RSPCA Assured scheme assessor: making a difference for farm animals

RSPCA Assured scheme assessor: making a difference for farm animals

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When Dr Sarah Cutler says you can read as many books on animal welfare as you like, but it’s the practical application where you really learn how to be an assessor, she knows what she’s talking about.

Sarah’s academic background is impressive and laid firm foundations for the many years she has worked for RSPCA Assured.

RSPCA Assured assessors carry out checks that new applicants and existing scheme members meet the RSPCA welfare standards.

Sarah, 41, studied agriculture at Bangor University and went on to Reading University’s 400-cow centre for dairy research. After 12 years she completed her PhD and became a research fellow.

Dr Sarah Cutler.jpg

From there she enjoyed time working as a practice manager at a veterinary surgery and subsequently becoming an account manager for a veterinary pharmaceutical company.

She said: "I’ve always been involved in animal health and welfare. I grew up next door to a farm and my grandparents were farmers, so its in the blood."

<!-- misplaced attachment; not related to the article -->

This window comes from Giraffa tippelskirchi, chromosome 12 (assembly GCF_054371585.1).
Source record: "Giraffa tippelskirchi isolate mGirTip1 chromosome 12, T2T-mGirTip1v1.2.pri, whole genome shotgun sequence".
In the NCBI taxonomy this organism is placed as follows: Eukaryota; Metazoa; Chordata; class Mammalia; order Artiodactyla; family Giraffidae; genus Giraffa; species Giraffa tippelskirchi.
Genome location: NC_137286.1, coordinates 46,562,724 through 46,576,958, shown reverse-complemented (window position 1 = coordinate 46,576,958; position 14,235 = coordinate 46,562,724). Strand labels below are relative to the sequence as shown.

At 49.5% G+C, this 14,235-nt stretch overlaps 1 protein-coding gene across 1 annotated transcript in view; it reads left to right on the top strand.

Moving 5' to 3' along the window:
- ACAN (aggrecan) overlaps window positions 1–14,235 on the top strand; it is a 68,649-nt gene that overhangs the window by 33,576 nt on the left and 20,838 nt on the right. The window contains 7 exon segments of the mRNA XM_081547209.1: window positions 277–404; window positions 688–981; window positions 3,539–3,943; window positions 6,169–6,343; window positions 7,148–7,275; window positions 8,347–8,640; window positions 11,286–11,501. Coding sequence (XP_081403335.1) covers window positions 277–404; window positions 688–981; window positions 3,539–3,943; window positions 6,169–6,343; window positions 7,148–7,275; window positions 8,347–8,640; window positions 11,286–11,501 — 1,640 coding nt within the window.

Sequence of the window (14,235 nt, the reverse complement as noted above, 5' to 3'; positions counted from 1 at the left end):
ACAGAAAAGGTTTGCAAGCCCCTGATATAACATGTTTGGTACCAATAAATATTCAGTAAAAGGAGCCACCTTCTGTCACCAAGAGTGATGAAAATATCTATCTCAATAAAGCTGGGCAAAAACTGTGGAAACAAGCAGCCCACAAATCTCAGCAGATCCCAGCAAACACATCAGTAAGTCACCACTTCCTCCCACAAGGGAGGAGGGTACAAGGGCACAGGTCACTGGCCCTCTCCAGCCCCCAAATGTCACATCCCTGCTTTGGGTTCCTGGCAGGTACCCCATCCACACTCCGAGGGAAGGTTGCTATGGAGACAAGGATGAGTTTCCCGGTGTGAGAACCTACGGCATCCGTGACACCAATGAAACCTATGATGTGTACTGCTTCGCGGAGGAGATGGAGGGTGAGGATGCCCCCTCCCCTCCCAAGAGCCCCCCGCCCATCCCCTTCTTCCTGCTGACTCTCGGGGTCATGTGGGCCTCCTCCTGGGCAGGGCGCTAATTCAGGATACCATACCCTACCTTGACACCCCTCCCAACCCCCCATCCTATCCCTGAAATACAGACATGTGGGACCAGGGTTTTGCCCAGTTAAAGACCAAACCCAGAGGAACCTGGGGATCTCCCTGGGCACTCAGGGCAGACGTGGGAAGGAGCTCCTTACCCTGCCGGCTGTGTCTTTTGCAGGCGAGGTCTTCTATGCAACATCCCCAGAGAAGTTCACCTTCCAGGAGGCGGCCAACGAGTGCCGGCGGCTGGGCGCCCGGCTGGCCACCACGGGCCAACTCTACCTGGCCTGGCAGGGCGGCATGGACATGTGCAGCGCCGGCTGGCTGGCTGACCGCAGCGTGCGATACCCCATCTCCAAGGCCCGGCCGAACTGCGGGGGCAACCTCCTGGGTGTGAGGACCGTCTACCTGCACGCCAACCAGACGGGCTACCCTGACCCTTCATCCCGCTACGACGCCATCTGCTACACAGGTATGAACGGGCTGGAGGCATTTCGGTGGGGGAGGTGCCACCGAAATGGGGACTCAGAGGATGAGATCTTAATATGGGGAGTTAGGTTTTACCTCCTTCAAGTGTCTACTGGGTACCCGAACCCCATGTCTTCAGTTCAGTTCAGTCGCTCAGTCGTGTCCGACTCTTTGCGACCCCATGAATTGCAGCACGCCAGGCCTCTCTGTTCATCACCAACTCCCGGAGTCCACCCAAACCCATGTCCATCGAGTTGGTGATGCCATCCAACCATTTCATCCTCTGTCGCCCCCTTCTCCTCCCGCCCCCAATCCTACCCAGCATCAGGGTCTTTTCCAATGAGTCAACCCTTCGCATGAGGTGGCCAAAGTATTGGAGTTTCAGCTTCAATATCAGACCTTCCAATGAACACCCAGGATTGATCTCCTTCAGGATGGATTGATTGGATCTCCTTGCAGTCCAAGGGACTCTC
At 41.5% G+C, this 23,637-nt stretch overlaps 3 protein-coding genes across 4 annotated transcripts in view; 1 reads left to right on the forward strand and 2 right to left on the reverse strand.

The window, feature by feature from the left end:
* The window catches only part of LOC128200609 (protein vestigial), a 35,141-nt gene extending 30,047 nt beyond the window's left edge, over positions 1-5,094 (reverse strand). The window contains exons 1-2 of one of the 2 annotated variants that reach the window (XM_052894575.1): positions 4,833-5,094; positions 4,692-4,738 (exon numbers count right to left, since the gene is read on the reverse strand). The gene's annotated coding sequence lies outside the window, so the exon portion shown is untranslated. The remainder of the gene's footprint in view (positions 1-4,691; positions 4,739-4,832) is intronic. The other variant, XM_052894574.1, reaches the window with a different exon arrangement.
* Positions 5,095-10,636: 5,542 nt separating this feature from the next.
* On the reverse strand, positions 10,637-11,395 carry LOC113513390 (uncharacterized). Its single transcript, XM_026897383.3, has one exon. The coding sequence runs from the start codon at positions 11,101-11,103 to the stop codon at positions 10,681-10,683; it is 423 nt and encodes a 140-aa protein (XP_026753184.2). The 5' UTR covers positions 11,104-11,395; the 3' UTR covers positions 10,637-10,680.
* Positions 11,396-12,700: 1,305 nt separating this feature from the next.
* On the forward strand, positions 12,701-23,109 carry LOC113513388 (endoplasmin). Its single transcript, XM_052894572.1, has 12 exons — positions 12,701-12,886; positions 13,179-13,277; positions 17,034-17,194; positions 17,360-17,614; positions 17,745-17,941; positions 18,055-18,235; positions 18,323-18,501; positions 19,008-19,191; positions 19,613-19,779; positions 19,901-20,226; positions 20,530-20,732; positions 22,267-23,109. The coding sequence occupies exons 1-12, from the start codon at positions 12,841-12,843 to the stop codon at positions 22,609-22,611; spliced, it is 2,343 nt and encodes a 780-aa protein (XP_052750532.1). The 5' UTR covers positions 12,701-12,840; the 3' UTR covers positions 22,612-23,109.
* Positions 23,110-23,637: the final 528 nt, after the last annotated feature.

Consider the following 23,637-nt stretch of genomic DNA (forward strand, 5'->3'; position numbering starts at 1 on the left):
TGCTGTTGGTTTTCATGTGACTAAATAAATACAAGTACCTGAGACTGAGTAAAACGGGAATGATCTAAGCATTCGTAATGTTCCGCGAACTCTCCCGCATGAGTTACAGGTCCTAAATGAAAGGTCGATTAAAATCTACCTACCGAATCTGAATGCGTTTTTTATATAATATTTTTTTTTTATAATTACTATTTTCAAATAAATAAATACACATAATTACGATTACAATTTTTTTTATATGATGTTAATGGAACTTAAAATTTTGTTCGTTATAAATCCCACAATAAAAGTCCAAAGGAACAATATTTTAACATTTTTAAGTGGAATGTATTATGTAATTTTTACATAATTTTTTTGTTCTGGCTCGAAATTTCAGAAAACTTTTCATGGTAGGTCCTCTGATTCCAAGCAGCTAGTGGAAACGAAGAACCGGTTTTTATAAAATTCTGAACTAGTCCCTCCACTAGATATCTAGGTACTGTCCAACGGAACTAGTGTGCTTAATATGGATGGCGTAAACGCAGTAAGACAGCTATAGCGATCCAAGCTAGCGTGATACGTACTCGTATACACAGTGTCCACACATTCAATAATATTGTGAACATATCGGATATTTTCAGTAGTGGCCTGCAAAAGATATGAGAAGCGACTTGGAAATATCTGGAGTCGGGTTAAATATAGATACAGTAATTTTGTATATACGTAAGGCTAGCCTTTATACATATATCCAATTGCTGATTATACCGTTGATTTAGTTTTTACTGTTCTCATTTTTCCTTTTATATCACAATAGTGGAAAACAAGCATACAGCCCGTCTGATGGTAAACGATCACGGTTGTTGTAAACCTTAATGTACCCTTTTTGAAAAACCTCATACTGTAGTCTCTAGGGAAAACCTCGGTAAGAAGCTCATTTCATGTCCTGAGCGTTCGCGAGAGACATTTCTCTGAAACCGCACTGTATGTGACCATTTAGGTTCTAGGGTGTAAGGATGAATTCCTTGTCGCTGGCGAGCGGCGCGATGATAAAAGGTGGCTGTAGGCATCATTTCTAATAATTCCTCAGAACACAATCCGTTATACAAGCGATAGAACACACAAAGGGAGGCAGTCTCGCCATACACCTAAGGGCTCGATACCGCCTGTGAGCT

Despite her academic background, the training she received at RSPCA Assured when she arrived back in 1996 impressed her.

"I was working with some very experienced colleagues and I spent quite a lot of time watching and learning from them. It’s a great way to do it; you learn on the job," she said.

"We have to do an auditing course but it’s from watching other assessors that you understand how to interpret that information and implement it on farms."

Sarah, who lives in Somerset with her husband and daughter, assesses laying hens and pullets, chicken, dairy, beef, sheep and slaughterhouses.

"What I love about this job is the difference you can make on farm and the number of animals that you can have a positive influence on."

Dr Sarah Cutler

She particularly loves working with cattle:

“When you are working with laying hens you see them as a flock, but with dairy cattle in particular they are much more individual because of the high level of human interaction.

“You can tell a lot from their behaviour and in particular by knowing the indicators that they are content and that their physical and other needs are being met."

Date: 29 Jun 2015